President-elect Joe Biden pledged multiple times on the campaign trail to alleviate debt. Many of Biden’s supporters, however, remain skeptical as to whether the incoming administration will deliver on its promise to alleviate the financial anxiety facing millions of Americans.
Harvard will not apply for federal aid from the latest Congressional Covid-19 stimulus package, University spokesperson Jason A. Newton wrote in a statement Monday.
After a turbulent year for the University and its finances, Harvard is set to grapple with an uncertain economic outlook in 2021, University Vice President for Finances Thomas J. Hollister said in an interview with The Crimson Thursday.
For seniors set to graduate, the coronavirus has rapidly changed where and how they expected to live, work, and build a career. In a matter of months, the global health crisis has flummoxed both members of the class of 2020 and the Harvard officials tasked with guiding them.
The UC voted to allocate $10,000 to fund printing and laundry for Student Events Fund-eligible students and another $10,000 to fund Wintersession grants at its general meeting Sunday.
Harvard fossil fuel and prison divestment activists launched pledges this week calling on alumni to withhold donations to the University until administrators concede to their demands.
Harvard College is exploring ways to limit spending in preparation for a future fiscal downturn more than ten years after the 2008 financial crisis hit the University, College Dean for Administration Sheila C. Thimba said in an April 30 interview.
Following the College’s decision last year to raise the student activities fee — an optional sum Harvard undergraduates pay as part of their enrollment costs — more students opted out of paying the fee this year.
Forty-five percent of Harvard’s annual revenue comes from donors — either as endowment returns or direct gifts — University Chief Financial Officer and Vice President for Finance Thomas J. Hollister said in an interview Wednesday.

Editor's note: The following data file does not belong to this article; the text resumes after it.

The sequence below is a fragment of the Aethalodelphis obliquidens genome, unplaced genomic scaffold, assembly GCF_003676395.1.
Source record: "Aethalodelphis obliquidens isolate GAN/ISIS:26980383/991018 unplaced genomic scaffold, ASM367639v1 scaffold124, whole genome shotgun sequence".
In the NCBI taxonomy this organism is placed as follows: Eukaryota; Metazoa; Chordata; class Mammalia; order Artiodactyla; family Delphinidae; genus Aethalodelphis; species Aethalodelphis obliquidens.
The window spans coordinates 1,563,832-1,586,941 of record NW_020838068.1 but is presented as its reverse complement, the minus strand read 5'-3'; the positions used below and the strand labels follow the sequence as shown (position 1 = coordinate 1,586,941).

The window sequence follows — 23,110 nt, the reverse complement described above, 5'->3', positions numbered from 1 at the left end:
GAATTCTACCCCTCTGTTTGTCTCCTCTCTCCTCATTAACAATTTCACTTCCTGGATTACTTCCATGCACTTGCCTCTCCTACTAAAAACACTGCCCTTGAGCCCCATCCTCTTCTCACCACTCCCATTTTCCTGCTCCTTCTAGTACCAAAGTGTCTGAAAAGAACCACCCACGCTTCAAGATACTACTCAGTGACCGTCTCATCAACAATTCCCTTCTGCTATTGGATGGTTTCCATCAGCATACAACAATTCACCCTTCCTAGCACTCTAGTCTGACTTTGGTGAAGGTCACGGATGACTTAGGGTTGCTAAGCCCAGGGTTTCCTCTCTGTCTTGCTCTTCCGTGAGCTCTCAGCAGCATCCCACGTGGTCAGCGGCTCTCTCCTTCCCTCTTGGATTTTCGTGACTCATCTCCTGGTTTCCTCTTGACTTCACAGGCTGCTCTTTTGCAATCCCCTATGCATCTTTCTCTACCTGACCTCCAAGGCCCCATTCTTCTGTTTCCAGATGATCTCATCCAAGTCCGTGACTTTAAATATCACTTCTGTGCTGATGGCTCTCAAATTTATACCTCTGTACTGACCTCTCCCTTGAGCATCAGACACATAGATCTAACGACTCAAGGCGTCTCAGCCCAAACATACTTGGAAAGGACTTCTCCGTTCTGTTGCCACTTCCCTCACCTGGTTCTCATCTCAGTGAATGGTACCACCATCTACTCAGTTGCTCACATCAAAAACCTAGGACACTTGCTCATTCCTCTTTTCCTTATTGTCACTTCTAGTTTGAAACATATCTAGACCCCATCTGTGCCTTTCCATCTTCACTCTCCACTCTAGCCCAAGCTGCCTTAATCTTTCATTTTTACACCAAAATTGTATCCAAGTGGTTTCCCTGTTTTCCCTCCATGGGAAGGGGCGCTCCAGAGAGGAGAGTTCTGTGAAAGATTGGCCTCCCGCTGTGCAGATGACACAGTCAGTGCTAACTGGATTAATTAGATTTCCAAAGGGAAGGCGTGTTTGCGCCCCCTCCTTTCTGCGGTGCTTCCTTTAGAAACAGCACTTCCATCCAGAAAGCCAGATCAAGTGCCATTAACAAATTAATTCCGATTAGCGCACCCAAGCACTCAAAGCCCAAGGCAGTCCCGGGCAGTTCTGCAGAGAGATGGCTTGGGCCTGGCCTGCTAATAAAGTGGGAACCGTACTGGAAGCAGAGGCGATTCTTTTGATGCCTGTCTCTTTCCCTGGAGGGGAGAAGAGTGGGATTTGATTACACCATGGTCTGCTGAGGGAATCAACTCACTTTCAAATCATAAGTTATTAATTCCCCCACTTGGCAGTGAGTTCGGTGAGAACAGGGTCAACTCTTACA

Classroom to Table — a program that brings together undergraduates and their professors for College-subsidized fine dining in Harvard Square — has been cancelled mid-semester due to lack of funding for the third consecutive term.
Classroom to Table — a popular College initiative that subsidizes fine dining for students and their professors in the Square — has run out of funding yet again.
A recent update to the way the College funds student groups has left the Undergraduate Council with more money than ever before. But it has also sparked disagreements within the body over when it should fund student events.
The popular “Classroom to Table” program — a College initiative that funds meals between undergraduates and faculty members around Harvard Square — re-opened its registration portal for the fall 2018 semester this past Monday.
The $650,000 budget — which will likely be given the final nod by administrators in the coming days — will provide the Council with a roughly 34 percent increase in revenue from last year.
Following at least four years of budget deficits, The Faculty of Arts and Sciences ended fiscal year 2018 with a $3.1 million surplus, according to the Dean’s annual report.
As the number of recognized student groups on campus has spiked, funding has failed to keep pace. Now, the College is upping the student activities fee from $75 to $200.
The cost of attendance for Harvard College will be $67,580 for the 2018-2019 academic year, an increase of about 3 percent—or $1,971—from the previous year.
The UC finance committee voted to recommend legislation that would bar religious group Harvard College Faith and Action from all Council funding.
Hidden in the Tax Cuts and Jobs Act passed last year is a change in the way taxes are calculated for nonprofits that could lead to increased expenses for Harvard.